Power(less) of Observation

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Photo by Chris Hunkeler via Flickr. Used under Creative Commons.

 

Is it an Asperger’s thing to have very poor observation skills? Or is it just a me thing?

Among my friends and family, I am notoriously bad at observation. I don’t see things that are right in front of my face. I am a terrible housekeeper, because I simply do not see what needs to be done. I have certain tasks that I do as part of my routine, but if a problem develops outside of those areas, I probably won’t notice unless someone else points it out. Shower curtain coming off its rings? I’m oblivious. Cat’s shredded a hole in something? No clue. Junk mail piling up? What? Where?

Now if something’s starting to smell bad, I will be the first to be aware of it. I am extremely sensitive to odors. But visual observation? Forget it.

This is one reason I was often very unfashionable when I was younger (being poor also didn’t help, of course). I didn’t notice what other people were wearing, so I didn’t notice that what I was wearing was so different until other people told me. I remember circa 1988, my “frenemy” kneeling down on the floor in front of me, vertically folding and safety-pinning my uncool, too-wide jean bottoms so they could be stuffed into the slouch socks she was lending me. If it weren’t for her, I wouldn’t have even known they were a problem. At least, not until I went out and someone else threatened to beat me up for looking like a freak, which did happen on occasion.

Now I deliberately seek out information online about what’s in fashion so I can try not to look like an idiot. Adults don’t beat up other adults for wearing the wrong clothes, thank goodness, but I’ve been criticized so much that I’ve learned to be concerned about such things. Still, if it were left to my own observation skills, I would be lost. I’m so glad the internet came along within my lifetime.

I’m still confused about some things though. For example, I’ve been reading things lately that seem to suggest you can now choose the cut of jeans/pants you prefer, whether skinny, straight, boot cut, or flared, without being considered unfashionable. Is this true? If so, wouldn’t this be the first time in the history of women’s jeans that this is the case? Surely there must currently still be a preferred cut? It’s not boot cut, is it? I look horrid in both boot cut and flared, so it would be just my luck if it were one of those again.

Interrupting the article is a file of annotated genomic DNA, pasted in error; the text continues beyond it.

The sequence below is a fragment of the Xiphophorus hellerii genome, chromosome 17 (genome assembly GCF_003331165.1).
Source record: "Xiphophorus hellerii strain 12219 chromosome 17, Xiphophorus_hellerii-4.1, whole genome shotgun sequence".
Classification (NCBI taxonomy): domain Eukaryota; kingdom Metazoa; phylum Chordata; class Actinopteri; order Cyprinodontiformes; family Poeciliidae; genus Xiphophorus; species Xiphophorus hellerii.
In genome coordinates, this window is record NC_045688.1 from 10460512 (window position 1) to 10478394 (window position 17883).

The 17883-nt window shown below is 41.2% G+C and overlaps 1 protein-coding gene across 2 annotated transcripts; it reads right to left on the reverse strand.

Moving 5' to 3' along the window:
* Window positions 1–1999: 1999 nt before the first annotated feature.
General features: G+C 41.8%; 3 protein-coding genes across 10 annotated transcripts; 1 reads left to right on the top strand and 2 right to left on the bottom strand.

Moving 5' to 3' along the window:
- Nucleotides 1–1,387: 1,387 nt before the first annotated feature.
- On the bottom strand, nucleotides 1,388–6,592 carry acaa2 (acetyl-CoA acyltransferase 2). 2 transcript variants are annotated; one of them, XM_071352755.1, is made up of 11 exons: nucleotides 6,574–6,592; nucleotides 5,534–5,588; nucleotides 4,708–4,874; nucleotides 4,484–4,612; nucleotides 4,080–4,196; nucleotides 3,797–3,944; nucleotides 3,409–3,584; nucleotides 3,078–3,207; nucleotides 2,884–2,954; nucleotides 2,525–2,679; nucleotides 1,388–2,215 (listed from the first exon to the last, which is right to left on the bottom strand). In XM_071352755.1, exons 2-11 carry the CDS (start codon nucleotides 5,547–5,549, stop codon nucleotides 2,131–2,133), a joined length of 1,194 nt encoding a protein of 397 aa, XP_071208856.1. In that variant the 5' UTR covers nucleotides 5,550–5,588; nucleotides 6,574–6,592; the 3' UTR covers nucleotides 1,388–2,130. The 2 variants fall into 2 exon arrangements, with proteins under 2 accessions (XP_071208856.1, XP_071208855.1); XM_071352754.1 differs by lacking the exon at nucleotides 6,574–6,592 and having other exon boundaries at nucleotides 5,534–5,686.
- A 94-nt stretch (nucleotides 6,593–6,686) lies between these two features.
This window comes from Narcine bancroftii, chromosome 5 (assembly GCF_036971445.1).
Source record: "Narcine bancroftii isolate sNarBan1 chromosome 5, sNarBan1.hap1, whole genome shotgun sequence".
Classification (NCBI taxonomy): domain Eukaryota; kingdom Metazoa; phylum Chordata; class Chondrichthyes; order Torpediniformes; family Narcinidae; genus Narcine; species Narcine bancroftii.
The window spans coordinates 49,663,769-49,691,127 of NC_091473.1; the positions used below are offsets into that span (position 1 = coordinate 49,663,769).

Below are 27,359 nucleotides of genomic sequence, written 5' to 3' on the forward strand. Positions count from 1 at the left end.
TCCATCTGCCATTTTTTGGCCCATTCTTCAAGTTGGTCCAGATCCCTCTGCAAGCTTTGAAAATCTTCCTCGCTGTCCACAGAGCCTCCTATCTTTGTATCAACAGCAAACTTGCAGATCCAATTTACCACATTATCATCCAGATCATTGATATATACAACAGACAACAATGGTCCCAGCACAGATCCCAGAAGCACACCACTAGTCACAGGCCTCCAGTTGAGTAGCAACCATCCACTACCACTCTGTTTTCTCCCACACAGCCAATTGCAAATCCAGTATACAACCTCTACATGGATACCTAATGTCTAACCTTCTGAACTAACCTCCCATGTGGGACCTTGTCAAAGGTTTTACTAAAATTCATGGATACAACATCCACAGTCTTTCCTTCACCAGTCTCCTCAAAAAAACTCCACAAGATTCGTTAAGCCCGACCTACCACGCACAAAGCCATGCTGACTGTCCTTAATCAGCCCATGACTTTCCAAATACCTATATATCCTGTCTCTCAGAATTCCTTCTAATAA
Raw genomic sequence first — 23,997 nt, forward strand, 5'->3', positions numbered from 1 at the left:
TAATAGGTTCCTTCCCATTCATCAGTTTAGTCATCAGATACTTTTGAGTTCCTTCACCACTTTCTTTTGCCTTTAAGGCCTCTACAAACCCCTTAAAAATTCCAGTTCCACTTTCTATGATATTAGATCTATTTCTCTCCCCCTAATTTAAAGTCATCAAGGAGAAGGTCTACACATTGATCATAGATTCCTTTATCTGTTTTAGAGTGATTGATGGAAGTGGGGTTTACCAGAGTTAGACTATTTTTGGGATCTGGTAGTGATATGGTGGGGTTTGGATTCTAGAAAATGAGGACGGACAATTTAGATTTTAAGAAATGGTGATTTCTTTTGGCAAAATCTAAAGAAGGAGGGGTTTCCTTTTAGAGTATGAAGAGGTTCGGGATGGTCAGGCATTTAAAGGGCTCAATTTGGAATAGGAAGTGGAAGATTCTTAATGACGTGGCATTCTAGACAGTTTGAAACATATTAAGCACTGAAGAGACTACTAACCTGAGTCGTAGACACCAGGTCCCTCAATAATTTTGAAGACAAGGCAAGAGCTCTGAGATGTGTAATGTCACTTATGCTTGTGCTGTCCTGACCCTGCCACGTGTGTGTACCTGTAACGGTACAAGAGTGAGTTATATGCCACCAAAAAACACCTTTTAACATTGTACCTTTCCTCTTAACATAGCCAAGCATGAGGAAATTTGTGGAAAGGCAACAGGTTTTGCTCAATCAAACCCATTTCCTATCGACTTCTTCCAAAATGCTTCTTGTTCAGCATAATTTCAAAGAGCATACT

Oh well, I kind of hate jeans anyway. They’re so uncomfortable. To tell you the truth, when it comes to pants (“trousers” for any British readers) I would stick with leggings forever if I thought I could get away with it. Only thick, pants-quality leggings though, and only with a long top. I’m not into showing my business. For comfort, I really prefer wearing skirts and dresses to any kind of pants though, but they’re not suitable for the long, harsh winters here (it’s snowing like crazy as we speak — so much for spring). Yet another reason I wish we could move somewhere milder. But I digress.

Back to the topic of observation, I think there are two things that contribute to my problems in this area. Out in public, I am usually overstimulated and overwhelmed to the point where everything is a blur. And at home, I am usually living inside my head, thinking my own thoughts, so I don’t notice my surroundings.

I am barely even present in this world most of the time. I sometimes feel like I wasn’t made for it, I wasn’t physically ready for it when I came prematurely out of my mother’s womb, and I really just have no clue how to live in it. It’s all just too much for me.

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The Skeleton in My Closet – Part 2

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Photo made with Photofunia.

WARNING: This post may be triggering for those who have experienced sexual assault.

This is continued from my previous post.

When I was 14, after my dad left and things had gotten really awful at home, things were also turning ugly at school.

I was being threatened and bullied, in some cases by girls who had previously been my friends. They would send me notes telling me to watch my back (at the time, I took things literally and didn’t actually know what that term meant; I had to ask somebody), telling me they hated me, telling me they were going to kick my ass.

They would follow me down the hallways, yelling insults. One girl told me I was so weird and so ugly that no one would ever love me. Those words rang in my head for years afterwards.